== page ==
Improvement on the bike is another matter altogether. Unlike swimming and running, athletes can buy speed on the bike. Aerodynamic carbon-fiber bikes, lightweight wheels, and aero helmets are purchased by athletes under the assumption that it is possible to shave minutes off Ironman and 70.3 race times without exerting any additional physical effort. What they don’t realize is that these technical innovations were designed by engineers for athletes who have maximized gains through training and proper bike position, and are searching for the extra seconds or minutes that only technology can provide. Fortunately for equipment manufacturers, the middle and back-of-the-pack triathletes are looking for these types of shortcuts to speed in lieu of training to improve their bike prowess. Is there anything more ridiculous than someone sitting up on a ten-thousand-dollar bike with a disc wheel, while wearing an aero helmet and riding 14 mph? Save yourself thousands of dollars and just learn to train and ride the bike properly for triathlon. As with the swim, some will attempt to improve bike fitness simply by increasing their training volume. Again, you may experience a slight fitness bump due to the increased volume, but you are reinforcing inefficient form and detracting from the time that you could have been swimming or running.
Let’s say you came from a swimming or biking background and the run is your limiter. You avoid addressing the issue by packing on lots of extra pool time, or time in the saddle to offset your running weakness. The problem with running in Ironman or 70.3 races is that you begin the run already tired. Those athletes who are stronger swimmers and bikers have the luxury of being less fatigued if they pace properly in their stronger disciplines. Spending inordinate amounts of valuable training time learning to run like a runner will not address the specific task of running in long distance triathlon. Neither will performing run technique drills designed for short and middle-distance runners. Your run success isn’t based simply on your run volume. It’s also dependent on swimming and biking proficiency, and how those workouts are structured to have crossover training effects on your run. The form that you will use in a long-distance triathlon will in no way resemble the perfect running technique taught by the experts for decades. Long distance triathlon running is not about going fast, it ‘s about going slow. Why would you train to race fast if you know with certainty that you will be running slow for the entire event? If you are going to address you run limiter do so in a manner that is specific to the needs of the events for which you plan to race.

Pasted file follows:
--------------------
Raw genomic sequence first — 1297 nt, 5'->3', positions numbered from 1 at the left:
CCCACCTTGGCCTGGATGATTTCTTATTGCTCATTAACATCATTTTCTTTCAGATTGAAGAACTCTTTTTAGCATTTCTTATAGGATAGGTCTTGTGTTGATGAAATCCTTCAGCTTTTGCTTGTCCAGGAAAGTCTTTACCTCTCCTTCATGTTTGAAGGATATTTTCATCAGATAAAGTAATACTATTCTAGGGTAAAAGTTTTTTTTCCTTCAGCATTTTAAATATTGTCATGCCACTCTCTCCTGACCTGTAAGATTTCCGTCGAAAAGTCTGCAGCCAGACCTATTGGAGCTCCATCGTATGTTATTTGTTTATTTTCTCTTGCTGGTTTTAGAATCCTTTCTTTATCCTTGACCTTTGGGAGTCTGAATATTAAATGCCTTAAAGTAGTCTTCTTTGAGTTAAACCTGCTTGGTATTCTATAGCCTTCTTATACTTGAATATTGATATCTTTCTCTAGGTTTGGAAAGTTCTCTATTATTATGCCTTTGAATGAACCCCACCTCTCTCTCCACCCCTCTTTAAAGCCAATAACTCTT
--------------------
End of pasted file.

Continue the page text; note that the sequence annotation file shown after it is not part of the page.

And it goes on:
How do you address your limiter without sacrificing the gains that you have made in the other disciplines? Obviously, you need to increase the quality time spent on your limiter to improve, but the trick is to do so without increasing your total training volume, while at the same time dedicating quality time to the other disciplines. The answer is a stimulus plan. Stimulus plans are designed to focus more quality training time on your limiter, but not at the expense of the other disciplines. The plans are followed for a brief period, and then you return to normal training with improved skills and a newfound confidence. Most coaches use stimulus plans in the off-season, pre-season, or just prior to an important training block. If you want to be a well-rounded triathlete, make the choice right now to stop running around your backhand and incorporate a stimulus plan into your early season training. If you want something bad enough, and are willing to do whatever it takes to get it, the possibilities are unlimited.
Robert Taylor is a professional triathlon coach with over 30 years experience. Join Rob at one of his upcoming triathlon camps in 2018; January in Lexington, South Carolina and his recently announced June Great Smoky Mountains Camp.
Trisutto Stimulus Plans are available to athletes of all abilities.